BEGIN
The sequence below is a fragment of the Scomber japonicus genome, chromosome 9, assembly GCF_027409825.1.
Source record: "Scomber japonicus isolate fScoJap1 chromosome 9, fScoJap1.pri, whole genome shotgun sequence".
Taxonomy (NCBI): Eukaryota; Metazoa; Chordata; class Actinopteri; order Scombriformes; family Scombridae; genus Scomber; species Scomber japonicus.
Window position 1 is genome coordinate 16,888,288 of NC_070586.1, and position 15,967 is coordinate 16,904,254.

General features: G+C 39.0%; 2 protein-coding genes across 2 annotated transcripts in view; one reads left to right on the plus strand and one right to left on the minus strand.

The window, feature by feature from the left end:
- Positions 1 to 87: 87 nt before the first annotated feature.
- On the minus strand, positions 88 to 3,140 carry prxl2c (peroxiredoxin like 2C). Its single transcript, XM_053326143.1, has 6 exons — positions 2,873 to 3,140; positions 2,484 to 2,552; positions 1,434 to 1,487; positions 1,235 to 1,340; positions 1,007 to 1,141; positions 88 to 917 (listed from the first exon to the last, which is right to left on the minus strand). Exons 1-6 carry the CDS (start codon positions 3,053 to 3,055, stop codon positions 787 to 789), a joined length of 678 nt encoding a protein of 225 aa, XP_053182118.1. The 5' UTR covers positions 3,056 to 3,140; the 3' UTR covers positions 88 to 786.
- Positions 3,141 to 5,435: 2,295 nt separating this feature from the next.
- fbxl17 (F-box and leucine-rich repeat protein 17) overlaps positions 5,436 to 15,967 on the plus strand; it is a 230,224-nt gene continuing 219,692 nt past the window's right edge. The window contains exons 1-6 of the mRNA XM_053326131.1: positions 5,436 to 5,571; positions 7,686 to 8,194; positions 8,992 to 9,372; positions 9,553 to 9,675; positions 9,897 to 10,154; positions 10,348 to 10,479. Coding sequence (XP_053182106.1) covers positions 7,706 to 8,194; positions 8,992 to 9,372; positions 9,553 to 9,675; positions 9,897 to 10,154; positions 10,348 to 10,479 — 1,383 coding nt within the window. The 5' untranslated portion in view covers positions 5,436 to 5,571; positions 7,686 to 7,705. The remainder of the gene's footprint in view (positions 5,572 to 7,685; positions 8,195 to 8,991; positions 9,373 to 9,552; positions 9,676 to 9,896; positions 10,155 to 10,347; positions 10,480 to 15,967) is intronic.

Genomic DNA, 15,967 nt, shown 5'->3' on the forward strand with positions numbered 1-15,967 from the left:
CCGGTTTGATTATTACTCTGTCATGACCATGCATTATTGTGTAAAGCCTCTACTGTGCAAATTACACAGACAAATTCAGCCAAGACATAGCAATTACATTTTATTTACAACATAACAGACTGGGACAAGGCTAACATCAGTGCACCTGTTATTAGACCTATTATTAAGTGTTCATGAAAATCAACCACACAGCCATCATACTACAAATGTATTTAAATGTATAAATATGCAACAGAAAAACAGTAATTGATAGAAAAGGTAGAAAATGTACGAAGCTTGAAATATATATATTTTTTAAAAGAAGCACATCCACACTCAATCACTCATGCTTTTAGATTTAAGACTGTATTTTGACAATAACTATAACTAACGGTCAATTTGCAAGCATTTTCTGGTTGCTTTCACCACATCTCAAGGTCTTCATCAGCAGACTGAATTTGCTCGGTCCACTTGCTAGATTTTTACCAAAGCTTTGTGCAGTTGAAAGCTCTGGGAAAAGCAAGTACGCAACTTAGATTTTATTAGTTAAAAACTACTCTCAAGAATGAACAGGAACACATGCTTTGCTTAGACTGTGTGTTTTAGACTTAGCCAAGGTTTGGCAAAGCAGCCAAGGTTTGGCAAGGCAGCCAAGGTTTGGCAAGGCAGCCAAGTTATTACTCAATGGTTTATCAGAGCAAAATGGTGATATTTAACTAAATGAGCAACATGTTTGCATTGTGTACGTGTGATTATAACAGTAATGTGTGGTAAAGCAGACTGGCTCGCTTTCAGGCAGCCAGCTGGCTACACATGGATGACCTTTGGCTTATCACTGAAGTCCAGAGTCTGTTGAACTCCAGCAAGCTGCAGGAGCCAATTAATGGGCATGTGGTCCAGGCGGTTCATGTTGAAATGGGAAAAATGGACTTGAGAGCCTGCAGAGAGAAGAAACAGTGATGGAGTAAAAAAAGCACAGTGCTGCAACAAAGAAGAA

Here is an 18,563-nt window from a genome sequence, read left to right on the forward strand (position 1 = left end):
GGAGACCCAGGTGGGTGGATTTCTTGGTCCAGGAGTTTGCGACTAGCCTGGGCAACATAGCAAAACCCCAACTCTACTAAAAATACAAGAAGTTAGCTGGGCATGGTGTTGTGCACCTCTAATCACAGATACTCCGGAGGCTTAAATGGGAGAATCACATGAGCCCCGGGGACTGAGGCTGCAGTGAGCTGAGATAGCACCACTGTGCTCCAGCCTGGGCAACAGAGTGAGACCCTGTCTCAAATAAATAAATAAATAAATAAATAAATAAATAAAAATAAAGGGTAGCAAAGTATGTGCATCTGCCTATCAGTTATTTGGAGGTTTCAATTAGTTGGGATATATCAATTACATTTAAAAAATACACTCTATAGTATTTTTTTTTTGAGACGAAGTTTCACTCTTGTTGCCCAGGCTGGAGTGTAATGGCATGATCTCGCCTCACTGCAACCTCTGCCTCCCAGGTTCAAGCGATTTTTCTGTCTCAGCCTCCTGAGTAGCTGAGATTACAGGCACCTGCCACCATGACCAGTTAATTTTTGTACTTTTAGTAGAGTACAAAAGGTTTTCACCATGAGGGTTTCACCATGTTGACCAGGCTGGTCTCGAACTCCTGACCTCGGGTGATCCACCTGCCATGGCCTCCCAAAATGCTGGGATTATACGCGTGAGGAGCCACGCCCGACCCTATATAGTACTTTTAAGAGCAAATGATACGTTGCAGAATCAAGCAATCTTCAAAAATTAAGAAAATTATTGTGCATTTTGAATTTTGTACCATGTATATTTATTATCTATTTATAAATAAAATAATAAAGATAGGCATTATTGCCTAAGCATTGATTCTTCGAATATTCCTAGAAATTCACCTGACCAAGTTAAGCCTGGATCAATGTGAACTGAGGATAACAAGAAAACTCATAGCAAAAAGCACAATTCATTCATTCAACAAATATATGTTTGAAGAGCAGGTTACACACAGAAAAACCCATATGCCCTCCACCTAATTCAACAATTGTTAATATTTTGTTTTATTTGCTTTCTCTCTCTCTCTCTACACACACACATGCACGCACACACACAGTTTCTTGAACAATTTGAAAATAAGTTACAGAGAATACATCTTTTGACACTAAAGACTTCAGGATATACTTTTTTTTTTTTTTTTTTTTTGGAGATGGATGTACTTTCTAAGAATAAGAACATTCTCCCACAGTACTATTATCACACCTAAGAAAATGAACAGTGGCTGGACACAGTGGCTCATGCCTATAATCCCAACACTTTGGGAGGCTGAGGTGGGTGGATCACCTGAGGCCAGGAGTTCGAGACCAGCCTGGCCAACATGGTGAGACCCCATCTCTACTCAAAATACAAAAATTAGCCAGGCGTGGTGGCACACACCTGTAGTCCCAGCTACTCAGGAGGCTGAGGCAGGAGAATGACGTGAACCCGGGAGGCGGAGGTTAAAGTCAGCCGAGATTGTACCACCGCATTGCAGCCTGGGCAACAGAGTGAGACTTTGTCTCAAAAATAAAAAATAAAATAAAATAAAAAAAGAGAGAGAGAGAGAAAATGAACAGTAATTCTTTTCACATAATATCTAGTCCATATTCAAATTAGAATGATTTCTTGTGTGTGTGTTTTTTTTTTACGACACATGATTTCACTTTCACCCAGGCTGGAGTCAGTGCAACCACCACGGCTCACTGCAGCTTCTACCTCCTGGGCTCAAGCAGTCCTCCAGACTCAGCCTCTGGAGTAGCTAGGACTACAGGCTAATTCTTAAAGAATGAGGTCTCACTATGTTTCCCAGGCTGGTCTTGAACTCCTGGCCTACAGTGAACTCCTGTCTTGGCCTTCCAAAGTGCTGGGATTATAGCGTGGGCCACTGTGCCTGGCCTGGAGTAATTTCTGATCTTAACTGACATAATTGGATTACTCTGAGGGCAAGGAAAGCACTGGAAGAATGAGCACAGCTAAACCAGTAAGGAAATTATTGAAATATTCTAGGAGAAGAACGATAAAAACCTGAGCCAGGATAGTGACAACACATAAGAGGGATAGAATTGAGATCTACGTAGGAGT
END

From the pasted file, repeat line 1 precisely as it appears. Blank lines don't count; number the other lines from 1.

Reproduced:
The sequence below is a fragment of the Scomber japonicus genome, chromosome 9, assembly GCF_027409825.1.